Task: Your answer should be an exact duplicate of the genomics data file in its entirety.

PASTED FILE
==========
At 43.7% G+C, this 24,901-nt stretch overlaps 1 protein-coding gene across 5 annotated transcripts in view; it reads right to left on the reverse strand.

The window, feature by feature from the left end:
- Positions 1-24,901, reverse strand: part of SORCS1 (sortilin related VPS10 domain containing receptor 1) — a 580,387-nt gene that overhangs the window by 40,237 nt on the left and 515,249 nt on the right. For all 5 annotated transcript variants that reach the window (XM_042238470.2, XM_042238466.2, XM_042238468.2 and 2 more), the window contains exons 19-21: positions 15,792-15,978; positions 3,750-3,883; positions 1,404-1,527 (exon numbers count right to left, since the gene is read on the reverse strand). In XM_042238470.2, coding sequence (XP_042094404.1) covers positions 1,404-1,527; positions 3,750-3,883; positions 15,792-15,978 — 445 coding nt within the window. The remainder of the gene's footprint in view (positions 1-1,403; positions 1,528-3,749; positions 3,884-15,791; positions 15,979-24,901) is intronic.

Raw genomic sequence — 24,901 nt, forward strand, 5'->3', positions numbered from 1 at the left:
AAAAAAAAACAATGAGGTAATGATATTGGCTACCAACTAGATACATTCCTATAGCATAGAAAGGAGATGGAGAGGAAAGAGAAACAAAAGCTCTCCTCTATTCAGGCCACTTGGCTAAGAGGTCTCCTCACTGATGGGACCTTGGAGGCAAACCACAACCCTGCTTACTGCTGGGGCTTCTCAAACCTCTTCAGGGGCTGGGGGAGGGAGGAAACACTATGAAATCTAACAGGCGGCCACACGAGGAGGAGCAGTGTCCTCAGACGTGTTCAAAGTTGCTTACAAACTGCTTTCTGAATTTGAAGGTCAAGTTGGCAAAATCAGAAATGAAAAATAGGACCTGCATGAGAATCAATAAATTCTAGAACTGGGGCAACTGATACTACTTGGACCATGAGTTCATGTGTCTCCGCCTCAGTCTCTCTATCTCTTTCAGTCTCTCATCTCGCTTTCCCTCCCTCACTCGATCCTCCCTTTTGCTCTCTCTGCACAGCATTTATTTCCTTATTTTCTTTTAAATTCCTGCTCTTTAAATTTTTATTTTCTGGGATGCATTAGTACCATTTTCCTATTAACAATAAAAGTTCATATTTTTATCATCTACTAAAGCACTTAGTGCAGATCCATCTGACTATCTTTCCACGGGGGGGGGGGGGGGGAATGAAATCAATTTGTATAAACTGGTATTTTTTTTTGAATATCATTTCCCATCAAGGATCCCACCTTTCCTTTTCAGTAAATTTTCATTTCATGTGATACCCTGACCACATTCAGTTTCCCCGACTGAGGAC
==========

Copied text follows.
At 43.7% G+C, this 24,901-nt stretch overlaps 1 protein-coding gene across 5 annotated transcripts in view; it reads right to left on the reverse strand.

The window, feature by feature from the left end:
- Positions 1-24,901, reverse strand: part of SORCS1 (sortilin related VPS10 domain containing receptor 1) — a 580,387-nt gene that overhangs the window by 40,237 nt on the left and 515,249 nt on the right. For all 5 annotated transcript variants that reach the window (XM_042238470.2, XM_042238466.2, XM_042238468.2 and 2 more), the window contains exons 19-21: positions 15,792-15,978; positions 3,750-3,883; positions 1,404-1,527 (exon numbers count right to left, since the gene is read on the reverse strand). In XM_042238470.2, coding sequence (XP_042094404.1) covers positions 1,404-1,527; positions 3,750-3,883; positions 15,792-15,978 — 445 coding nt within the window. The remainder of the gene's footprint in view (positions 1-1,403; positions 1,528-3,749; positions 3,884-15,791; positions 15,979-24,901) is intronic.

Raw genomic sequence — 24,901 nt, forward strand, 5'->3', positions numbered from 1 at the left:
AAAAAAAAACAATGAGGTAATGATATTGGCTACCAACTAGATACATTCCTATAGCATAGAAAGGAGATGGAGAGGAAAGAGAAACAAAAGCTCTCCTCTATTCAGGCCACTTGGCTAAGAGGTCTCCTCACTGATGGGACCTTGGAGGCAAACCACAACCCTGCTTACTGCTGGGGCTTCTCAAACCTCTTCAGGGGCTGGGGGAGGGAGGAAACACTATGAAATCTAACAGGCGGCCACACGAGGAGGAGCAGTGTCCTCAGACGTGTTCAAAGTTGCTTACAAACTGCTTTCTGAATTTGAAGGTCAAGTTGGCAAAATCAGAAATGAAAAATAGGACCTGCATGAGAATCAATAAATTCTAGAACTGGGGCAACTGATACTACTTGGACCATGAGTTCATGTGTCTCCGCCTCAGTCTCTCTATCTCTTTCAGTCTCTCATCTCGCTTTCCCTCCCTCACTCGATCCTCCCTTTTGCTCTCTCTGCACAGCATTTATTTCCTTATTTTCTTTTAAATTCCTGCTCTTTAAATTTTTATTTTCTGGGATGCATTAGTACCATTTTCCTATTAACAATAAAAGTTCATATTTTTATCATCTACTAAAGCACTTAGTGCAGATCCATCTGACTATCTTTCCACGGGGGGGGGGGGGGGGAATGAAATCAATTTGTATAAACTGGTATTTTTTTTTGAATATCATTTCCCATCAAGGATCCCACCTTTCCTTTTCAGTAAATTTTCATTTCATGTGATACCCTGACCACATTCAGTTTCCCCGACTGAGGAC